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Water Heater Buyer’s Guide | Water Heater Pros & Cons

by Daniel Estevao on July 7, 2017

Water Heater Buyer's GuideDon’t wait until your water heater springs a leak and floods your basement. If your water heater is over 10 years old, seriously consider replacement options.

New models are much more energy efficient, saving your household hundreds of dollars per year in energy bills. In addition to reducing your environmental footprint and saving you money, you also won’t have to worry about a corroding water tank.

Modern water heaters have extra insulation and new glass liners to increase energy efficiency and reduce corrosion.

You’ll pay $700 to $1,500 to purchase and install a new conventional storage unit, but the energy savings over its lifetime can potentially offset the entire cost.

Tankless, heat pump, and solar water heaters offer more energy savings, but they cost more money to buy and install. Sometimes, the savings don’t pay for the extra cost of purchase and installation.

Use this water heater buyer’s guide to compare the different water heater options available to you, including how to size a storage water heater.

Water Heater Options – Pros & Cons

Solar Water Heaters

Solar water heating systems use energy from the sun to generate hot water. The two types of solar water heaters are: active (uses circulating pumps) and passive (does not use circulating pumps). Active solar water heating systems are typically more energy efficient than passive water heating systems, but they are also more expensive to purchase and install.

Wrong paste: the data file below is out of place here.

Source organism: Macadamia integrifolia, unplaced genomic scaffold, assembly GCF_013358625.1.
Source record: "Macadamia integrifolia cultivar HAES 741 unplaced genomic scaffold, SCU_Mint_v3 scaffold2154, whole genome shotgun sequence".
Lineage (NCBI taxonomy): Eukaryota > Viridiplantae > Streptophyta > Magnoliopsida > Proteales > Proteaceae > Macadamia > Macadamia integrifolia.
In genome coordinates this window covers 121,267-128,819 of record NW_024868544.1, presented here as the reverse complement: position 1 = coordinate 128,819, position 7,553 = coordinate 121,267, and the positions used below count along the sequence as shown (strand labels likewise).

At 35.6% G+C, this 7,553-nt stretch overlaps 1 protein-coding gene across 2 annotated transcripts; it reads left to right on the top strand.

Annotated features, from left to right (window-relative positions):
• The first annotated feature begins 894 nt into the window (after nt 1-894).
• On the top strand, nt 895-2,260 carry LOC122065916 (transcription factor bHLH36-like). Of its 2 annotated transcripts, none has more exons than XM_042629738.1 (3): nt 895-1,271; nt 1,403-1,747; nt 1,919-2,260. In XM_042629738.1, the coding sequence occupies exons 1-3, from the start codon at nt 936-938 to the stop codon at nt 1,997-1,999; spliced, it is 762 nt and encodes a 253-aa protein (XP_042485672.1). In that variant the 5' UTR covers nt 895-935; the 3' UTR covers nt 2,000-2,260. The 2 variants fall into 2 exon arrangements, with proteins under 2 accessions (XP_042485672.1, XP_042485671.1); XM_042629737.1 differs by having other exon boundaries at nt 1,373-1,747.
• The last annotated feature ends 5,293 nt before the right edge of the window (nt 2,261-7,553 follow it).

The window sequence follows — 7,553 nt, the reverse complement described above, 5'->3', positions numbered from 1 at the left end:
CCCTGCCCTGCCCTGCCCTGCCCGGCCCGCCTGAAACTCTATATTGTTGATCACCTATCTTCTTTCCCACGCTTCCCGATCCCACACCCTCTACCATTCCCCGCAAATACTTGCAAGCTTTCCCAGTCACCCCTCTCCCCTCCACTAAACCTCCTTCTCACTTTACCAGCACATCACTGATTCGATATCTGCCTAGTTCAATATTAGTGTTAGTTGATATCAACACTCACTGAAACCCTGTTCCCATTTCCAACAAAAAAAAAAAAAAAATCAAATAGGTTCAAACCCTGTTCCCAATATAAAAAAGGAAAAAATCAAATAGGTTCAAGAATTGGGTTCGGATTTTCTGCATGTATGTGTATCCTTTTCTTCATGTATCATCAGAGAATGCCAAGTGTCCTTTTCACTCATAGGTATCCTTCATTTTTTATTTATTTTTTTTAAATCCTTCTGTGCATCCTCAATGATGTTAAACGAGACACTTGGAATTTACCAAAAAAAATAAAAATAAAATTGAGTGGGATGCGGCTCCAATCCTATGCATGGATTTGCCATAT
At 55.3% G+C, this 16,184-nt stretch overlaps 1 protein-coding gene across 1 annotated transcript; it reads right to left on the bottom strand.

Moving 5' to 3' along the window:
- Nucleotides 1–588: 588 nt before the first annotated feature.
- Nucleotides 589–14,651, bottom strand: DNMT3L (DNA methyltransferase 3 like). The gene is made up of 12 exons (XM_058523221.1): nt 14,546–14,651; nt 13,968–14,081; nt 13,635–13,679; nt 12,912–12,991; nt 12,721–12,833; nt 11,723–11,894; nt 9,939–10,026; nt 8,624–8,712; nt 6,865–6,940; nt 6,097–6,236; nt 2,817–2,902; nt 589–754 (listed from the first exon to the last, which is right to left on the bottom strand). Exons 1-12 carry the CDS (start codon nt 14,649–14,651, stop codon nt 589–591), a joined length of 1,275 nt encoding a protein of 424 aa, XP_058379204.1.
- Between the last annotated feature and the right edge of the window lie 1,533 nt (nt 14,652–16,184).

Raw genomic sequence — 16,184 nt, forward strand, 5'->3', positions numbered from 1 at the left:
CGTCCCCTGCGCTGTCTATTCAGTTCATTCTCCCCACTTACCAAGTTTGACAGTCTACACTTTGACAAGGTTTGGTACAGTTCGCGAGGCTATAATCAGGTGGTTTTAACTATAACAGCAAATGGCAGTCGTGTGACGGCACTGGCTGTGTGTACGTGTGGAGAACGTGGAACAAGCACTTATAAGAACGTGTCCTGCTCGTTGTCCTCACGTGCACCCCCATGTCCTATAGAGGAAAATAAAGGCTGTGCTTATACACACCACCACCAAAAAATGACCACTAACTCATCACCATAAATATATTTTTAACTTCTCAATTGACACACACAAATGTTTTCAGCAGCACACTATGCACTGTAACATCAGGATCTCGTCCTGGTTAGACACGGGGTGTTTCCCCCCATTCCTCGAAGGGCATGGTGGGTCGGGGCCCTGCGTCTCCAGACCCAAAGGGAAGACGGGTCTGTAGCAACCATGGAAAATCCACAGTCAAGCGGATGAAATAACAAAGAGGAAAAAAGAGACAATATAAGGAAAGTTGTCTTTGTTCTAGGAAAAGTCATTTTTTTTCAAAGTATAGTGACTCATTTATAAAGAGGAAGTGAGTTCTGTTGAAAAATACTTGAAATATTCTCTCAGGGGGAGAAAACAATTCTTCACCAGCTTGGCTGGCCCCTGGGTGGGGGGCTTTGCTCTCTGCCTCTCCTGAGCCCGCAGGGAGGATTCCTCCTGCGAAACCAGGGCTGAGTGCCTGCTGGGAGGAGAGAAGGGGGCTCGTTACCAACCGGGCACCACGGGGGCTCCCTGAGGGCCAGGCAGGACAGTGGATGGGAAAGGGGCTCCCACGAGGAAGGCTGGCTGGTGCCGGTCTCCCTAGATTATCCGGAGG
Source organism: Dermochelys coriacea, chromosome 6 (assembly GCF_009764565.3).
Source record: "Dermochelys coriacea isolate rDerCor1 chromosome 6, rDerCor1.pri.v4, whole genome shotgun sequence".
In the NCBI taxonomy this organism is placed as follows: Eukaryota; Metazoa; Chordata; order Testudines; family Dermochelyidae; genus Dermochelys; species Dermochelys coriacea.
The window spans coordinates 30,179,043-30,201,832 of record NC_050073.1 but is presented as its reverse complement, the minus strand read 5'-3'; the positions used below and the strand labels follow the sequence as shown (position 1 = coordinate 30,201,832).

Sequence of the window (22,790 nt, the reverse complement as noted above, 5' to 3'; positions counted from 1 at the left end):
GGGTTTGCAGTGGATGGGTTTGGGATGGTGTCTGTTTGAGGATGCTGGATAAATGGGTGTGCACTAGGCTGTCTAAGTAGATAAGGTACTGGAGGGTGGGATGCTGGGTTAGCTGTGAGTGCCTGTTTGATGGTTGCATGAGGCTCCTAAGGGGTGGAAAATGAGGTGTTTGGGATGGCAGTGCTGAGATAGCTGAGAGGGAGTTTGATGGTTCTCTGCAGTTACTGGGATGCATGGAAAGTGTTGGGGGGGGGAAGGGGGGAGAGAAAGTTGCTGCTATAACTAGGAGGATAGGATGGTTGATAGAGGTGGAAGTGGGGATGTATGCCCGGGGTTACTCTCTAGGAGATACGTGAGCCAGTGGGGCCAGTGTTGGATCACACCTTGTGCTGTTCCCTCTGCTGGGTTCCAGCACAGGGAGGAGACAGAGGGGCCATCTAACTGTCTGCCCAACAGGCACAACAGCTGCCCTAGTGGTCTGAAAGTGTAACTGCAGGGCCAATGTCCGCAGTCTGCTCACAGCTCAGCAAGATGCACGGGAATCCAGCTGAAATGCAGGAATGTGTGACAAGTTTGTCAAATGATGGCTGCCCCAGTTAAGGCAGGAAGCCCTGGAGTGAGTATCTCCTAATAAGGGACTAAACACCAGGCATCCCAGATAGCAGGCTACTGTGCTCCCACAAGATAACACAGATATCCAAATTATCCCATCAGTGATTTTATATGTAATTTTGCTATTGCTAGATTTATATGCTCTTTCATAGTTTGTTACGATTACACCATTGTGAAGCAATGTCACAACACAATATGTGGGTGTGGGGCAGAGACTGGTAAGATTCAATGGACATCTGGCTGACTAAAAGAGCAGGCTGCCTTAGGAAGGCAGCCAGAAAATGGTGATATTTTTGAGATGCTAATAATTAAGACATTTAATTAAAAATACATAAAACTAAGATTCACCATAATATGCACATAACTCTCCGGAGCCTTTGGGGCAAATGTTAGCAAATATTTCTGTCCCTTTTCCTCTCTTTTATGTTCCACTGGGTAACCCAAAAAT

Pro: They have a long lifespan (around 20 years), and are 50% more efficient than gas and electric. Federal tax credits and other incentives are available for solar water heaters.

Con: Unfortunately, solar water heating systems nearly always require a backup system for days without much sunshine. Purchase and installation are significantly more expensive and complicated. You will need to evaluate your home’s solar abilities, choose the correct system size and type, as well as follow all local codes and regulations.

Heat Pump Water Heaters

Heat pump water heaters move heat rather than generating it. Think of a refrigerator working in reverse. The heat pump pulls heat from the surrounding to heat the water in a tank.

Pro: Since heat pump water heaters move heat rather than generating it, they are usually 2-3 times more energy efficient than gas or electric water heaters. You will end up saving hundreds of extra dollars on electric costs.